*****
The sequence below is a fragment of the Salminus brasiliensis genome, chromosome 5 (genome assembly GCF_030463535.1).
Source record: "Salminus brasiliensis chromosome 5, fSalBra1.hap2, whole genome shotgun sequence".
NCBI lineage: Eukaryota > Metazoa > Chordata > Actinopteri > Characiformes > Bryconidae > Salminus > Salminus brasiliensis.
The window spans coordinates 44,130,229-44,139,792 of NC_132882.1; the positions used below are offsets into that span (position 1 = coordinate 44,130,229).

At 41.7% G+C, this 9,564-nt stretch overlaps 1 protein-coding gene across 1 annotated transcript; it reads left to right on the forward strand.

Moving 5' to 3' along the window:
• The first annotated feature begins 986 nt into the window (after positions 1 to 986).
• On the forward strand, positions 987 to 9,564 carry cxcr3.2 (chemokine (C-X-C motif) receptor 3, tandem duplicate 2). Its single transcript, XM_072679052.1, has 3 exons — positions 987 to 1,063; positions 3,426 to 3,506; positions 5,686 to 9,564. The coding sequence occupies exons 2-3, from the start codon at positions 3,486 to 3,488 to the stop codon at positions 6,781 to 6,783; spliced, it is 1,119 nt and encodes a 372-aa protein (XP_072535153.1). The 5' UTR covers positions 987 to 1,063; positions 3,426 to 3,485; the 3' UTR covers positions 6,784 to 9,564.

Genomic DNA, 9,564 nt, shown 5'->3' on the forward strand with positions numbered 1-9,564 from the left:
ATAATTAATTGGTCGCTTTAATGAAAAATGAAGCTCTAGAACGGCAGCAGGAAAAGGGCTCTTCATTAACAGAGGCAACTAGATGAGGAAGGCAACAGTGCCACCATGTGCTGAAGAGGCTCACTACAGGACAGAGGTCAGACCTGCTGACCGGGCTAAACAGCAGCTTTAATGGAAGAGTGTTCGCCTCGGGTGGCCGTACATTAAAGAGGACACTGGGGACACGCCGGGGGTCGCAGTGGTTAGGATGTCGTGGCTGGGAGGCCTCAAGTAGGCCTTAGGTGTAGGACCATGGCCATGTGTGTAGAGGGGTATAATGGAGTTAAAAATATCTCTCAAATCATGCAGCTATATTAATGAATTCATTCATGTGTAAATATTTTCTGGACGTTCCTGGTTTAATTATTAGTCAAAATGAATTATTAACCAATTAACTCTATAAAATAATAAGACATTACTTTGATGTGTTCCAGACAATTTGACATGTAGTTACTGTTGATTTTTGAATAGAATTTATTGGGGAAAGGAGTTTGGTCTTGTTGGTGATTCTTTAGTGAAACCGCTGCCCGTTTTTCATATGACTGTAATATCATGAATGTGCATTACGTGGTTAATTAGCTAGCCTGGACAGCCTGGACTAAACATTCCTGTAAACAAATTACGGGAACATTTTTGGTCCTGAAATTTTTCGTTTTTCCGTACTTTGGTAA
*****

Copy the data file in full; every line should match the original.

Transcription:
The sequence below is a fragment of the Salminus brasiliensis genome, chromosome 5 (genome assembly GCF_030463535.1).
Source record: "Salminus brasiliensis chromosome 5, fSalBra1.hap2, whole genome shotgun sequence".
NCBI lineage: Eukaryota > Metazoa > Chordata > Actinopteri > Characiformes > Bryconidae > Salminus > Salminus brasiliensis.
The window spans coordinates 44,130,229-44,139,792 of NC_132882.1; the positions used below are offsets into that span (position 1 = coordinate 44,130,229).

At 41.7% G+C, this 9,564-nt stretch overlaps 1 protein-coding gene across 1 annotated transcript; it reads left to right on the forward strand.

Moving 5' to 3' along the window:
• The first annotated feature begins 986 nt into the window (after positions 1 to 986).
• On the forward strand, positions 987 to 9,564 carry cxcr3.2 (chemokine (C-X-C motif) receptor 3, tandem duplicate 2). Its single transcript, XM_072679052.1, has 3 exons — positions 987 to 1,063; positions 3,426 to 3,506; positions 5,686 to 9,564. The coding sequence occupies exons 2-3, from the start codon at positions 3,486 to 3,488 to the stop codon at positions 6,781 to 6,783; spliced, it is 1,119 nt and encodes a 372-aa protein (XP_072535153.1). The 5' UTR covers positions 987 to 1,063; positions 3,426 to 3,485; the 3' UTR covers positions 6,784 to 9,564.

Genomic DNA, 9,564 nt, shown 5'->3' on the forward strand with positions numbered 1-9,564 from the left:
ATAATTAATTGGTCGCTTTAATGAAAAATGAAGCTCTAGAACGGCAGCAGGAAAAGGGCTCTTCATTAACAGAGGCAACTAGATGAGGAAGGCAACAGTGCCACCATGTGCTGAAGAGGCTCACTACAGGACAGAGGTCAGACCTGCTGACCGGGCTAAACAGCAGCTTTAATGGAAGAGTGTTCGCCTCGGGTGGCCGTACATTAAAGAGGACACTGGGGACACGCCGGGGGTCGCAGTGGTTAGGATGTCGTGGCTGGGAGGCCTCAAGTAGGCCTTAGGTGTAGGACCATGGCCATGTGTGTAGAGGGGTATAATGGAGTTAAAAATATCTCTCAAATCATGCAGCTATATTAATGAATTCATTCATGTGTAAATATTTTCTGGACGTTCCTGGTTTAATTATTAGTCAAAATGAATTATTAACCAATTAACTCTATAAAATAATAAGACATTACTTTGATGTGTTCCAGACAATTTGACATGTAGTTACTGTTGATTTTTGAATAGAATTTATTGGGGAAAGGAGTTTGGTCTTGTTGGTGATTCTTTAGTGAAACCGCTGCCCGTTTTTCATATGACTGTAATATCATGAATGTGCATTACGTGGTTAATTAGCTAGCCTGGACAGCCTGGACTAAACATTCCTGTAAACAAATTACGGGAACATTTTTGGTCCTGAAATTTTTCGTTTTTCCGTACTTTGGTAA